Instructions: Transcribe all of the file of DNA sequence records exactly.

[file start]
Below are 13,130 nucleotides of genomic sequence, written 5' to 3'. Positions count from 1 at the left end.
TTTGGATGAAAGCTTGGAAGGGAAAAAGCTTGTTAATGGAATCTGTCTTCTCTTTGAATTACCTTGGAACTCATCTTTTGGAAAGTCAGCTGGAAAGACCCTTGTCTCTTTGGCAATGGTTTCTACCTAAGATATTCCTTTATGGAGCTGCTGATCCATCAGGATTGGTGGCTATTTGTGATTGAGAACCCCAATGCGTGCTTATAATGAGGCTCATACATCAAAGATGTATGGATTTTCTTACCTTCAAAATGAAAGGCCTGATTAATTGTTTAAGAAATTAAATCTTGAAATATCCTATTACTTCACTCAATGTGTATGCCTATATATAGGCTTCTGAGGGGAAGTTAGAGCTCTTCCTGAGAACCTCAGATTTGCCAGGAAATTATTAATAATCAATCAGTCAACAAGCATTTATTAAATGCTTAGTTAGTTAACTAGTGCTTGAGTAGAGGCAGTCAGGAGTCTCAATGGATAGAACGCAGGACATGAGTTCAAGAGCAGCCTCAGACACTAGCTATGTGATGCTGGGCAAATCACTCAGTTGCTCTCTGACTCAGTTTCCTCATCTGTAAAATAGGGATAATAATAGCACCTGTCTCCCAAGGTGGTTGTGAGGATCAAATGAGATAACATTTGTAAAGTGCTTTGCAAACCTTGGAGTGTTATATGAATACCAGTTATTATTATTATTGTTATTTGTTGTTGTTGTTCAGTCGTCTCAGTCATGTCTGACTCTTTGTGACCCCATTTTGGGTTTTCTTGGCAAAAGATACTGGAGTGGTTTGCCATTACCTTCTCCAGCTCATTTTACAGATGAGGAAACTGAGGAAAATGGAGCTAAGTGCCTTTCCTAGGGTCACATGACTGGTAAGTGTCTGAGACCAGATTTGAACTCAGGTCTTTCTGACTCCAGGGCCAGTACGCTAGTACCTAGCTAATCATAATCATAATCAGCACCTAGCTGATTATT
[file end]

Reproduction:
Below are 13,130 nucleotides of genomic sequence, written 5' to 3'. Positions count from 1 at the left end.
TTTGGATGAAAGCTTGGAAGGGAAAAAGCTTGTTAATGGAATCTGTCTTCTCTTTGAATTACCTTGGAACTCATCTTTTGGAAAGTCAGCTGGAAAGACCCTTGTCTCTTTGGCAATGGTTTCTACCTAAGATATTCCTTTATGGAGCTGCTGATCCATCAGGATTGGTGGCTATTTGTGATTGAGAACCCCAATGCGTGCTTATAATGAGGCTCATACATCAAAGATGTATGGATTTTCTTACCTTCAAAATGAAAGGCCTGATTAATTGTTTAAGAAATTAAATCTTGAAATATCCTATTACTTCACTCAATGTGTATGCCTATATATAGGCTTCTGAGGGGAAGTTAGAGCTCTTCCTGAGAACCTCAGATTTGCCAGGAAATTATTAATAATCAATCAGTCAACAAGCATTTATTAAATGCTTAGTTAGTTAACTAGTGCTTGAGTAGAGGCAGTCAGGAGTCTCAATGGATAGAACGCAGGACATGAGTTCAAGAGCAGCCTCAGACACTAGCTATGTGATGCTGGGCAAATCACTCAGTTGCTCTCTGACTCAGTTTCCTCATCTGTAAAATAGGGATAATAATAGCACCTGTCTCCCAAGGTGGTTGTGAGGATCAAATGAGATAACATTTGTAAAGTGCTTTGCAAACCTTGGAGTGTTATATGAATACCAGTTATTATTATTATTGTTATTTGTTGTTGTTGTTCAGTCGTCTCAGTCATGTCTGACTCTTTGTGACCCCATTTTGGGTTTTCTTGGCAAAAGATACTGGAGTGGTTTGCCATTACCTTCTCCAGCTCATTTTACAGATGAGGAAACTGAGGAAAATGGAGCTAAGTGCCTTTCCTAGGGTCACATGACTGGTAAGTGTCTGAGACCAGATTTGAACTCAGGTCTTTCTGACTCCAGGGCCAGTACGCTAGTACCTAGCTAATCATAATCATAATCAGCACCTAGCTGATTATT